When asked about the carpet affair, Nadine elaborates on the significance of rewearing garments. “You know, clothing is one of the biggest polluting industries. It’s important that we understand the value of the clothes, the pieces that you have. For me, if it’s something I could wear again, I would,” she says.

Angelique Manto and David Guison

While this couple never missed out on color-coordinating outfits, David Guison and Angelique Manto have also gravitated toward pieces that match their personal style. Following the theme, Angelique walked down the black carpet in an archive piece from Neric Beltran. By now, we’re noticing a trend as she paired the top with a reworked structured skirt. In another reworked creation by Neric Beltran, David wore an all-white ensemble. As always, we’re loving the perfect pair.

Gabbi Garcia and Khalil Ramos

Gabbi Garcia and Khalil Ramos had a monochrome moment at the Vogue Philippines Anniversary Gala. Personally loving the theme’s significance, the actress re-wore an archival piece from Vania Romoff. With a see-through bodice and finished with Tiffany & Co. jewelry, the look was both subtle and sultry. Khalil, meanwhile, killed it with a dashing Dior suit and styling by David Milan.

Kyline Alcantara and Mavy Legaspi

We’re always on the lookout for Kyline Alcantara and Mavy Legaspi’s carpet looks, and last night was no exception. Kyline served an all-black Coperni piece—haute couture, no less. While we’re already envious of the ensemble, the actress reveals that she also has it in pink! Meanwhile, Mavy wore an all-white suit from Good American.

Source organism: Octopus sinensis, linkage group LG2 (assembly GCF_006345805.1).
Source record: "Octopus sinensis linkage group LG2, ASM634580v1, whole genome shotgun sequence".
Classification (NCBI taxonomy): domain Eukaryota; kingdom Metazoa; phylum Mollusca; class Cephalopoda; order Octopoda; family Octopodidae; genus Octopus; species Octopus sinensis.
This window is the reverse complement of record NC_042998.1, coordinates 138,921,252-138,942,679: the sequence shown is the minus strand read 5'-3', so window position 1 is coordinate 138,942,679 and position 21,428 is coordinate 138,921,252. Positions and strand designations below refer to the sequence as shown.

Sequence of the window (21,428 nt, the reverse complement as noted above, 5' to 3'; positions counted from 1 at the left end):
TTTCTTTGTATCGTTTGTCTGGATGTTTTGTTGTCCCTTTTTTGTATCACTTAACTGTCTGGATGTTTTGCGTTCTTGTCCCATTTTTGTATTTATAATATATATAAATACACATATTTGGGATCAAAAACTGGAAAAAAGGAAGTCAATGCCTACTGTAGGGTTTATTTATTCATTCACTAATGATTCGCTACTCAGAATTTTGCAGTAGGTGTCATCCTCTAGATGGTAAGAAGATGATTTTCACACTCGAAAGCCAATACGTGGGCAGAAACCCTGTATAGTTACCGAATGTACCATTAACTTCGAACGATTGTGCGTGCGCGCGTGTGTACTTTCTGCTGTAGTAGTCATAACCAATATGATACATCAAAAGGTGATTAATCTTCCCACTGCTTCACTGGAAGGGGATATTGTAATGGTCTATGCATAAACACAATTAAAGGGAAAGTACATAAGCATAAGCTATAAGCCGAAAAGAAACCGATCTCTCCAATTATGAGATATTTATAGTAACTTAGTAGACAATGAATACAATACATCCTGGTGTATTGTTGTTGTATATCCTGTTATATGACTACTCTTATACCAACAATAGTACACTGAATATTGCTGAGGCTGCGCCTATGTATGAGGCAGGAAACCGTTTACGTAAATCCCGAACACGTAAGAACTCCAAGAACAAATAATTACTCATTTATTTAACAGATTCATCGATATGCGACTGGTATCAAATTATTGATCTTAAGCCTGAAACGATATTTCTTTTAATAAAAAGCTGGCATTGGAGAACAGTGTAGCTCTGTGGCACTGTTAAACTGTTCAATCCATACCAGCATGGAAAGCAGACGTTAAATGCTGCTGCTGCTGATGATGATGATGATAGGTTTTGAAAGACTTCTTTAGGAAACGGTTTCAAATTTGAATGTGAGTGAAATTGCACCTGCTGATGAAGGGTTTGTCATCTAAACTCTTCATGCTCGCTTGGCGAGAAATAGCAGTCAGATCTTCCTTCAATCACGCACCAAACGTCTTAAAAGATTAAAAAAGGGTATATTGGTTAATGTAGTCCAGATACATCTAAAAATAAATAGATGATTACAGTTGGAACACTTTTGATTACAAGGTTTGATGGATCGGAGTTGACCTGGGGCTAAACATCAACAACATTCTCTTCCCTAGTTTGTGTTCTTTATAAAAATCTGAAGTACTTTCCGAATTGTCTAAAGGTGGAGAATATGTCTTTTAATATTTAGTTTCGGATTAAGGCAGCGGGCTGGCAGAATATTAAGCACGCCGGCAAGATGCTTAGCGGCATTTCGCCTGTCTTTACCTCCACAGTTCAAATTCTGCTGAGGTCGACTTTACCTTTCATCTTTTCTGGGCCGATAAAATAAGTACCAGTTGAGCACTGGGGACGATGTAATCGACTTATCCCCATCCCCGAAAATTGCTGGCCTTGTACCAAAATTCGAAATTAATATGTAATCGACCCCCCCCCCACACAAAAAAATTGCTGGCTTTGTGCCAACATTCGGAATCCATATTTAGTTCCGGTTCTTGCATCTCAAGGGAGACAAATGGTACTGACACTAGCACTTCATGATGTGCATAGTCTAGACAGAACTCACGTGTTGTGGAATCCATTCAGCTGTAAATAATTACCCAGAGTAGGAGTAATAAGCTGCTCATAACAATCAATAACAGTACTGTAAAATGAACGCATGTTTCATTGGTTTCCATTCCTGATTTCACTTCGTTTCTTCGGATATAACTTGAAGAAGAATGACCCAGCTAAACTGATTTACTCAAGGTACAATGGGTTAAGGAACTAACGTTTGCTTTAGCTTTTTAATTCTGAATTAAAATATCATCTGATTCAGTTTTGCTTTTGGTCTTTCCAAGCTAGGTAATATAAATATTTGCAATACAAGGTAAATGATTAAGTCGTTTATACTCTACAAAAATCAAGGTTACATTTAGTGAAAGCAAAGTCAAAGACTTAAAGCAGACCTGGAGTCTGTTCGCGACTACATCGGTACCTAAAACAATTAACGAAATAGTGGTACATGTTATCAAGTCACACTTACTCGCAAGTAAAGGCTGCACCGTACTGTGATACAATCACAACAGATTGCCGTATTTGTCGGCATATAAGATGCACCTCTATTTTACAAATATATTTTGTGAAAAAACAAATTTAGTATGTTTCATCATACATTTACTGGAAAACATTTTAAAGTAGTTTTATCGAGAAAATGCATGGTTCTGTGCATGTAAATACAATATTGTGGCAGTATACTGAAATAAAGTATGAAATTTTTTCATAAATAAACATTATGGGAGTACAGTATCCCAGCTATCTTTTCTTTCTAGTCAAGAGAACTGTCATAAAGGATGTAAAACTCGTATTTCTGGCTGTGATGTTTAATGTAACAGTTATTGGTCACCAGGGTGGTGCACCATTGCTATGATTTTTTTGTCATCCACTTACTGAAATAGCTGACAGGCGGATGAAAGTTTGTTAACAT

Pat Cortez

While Pat Cortez slays in the beauty space, she’s also recognized for her creative approach to fashion. The model and content creator reconstructed ‘old clothes’ and transformed them into an all-white ensemble. Handling all the work herself, she finished the look with tropical flowers—yes, it’s serving fairycore.

Shaira Luna

If the theme were tailor-made for someone, it would specifically be for Shaira Luna. Like a throwback to a moment in Gen Z culture, the Filipina photographer and ‘Thrift Queen’ graced the black carpet wearing a vintage dress sourced from the thrift market. Serving Dalagang Filipina realness, Shaira Luna’s Filipiniana features puff-sleeves adorned with embroidered flowers, complemented by a plain black choker.

Of course, we had to ask for her thoughts regarding the Vogue Philippines Anniversary Gala theme. “I don’t think I could be more proud. I remember starting in the industry and thrifting wasn’t really a big thing. It’s just so nice to see the younger generations embracing thrifting, vintage, and reworking clothes in a celebrated way,” she shares.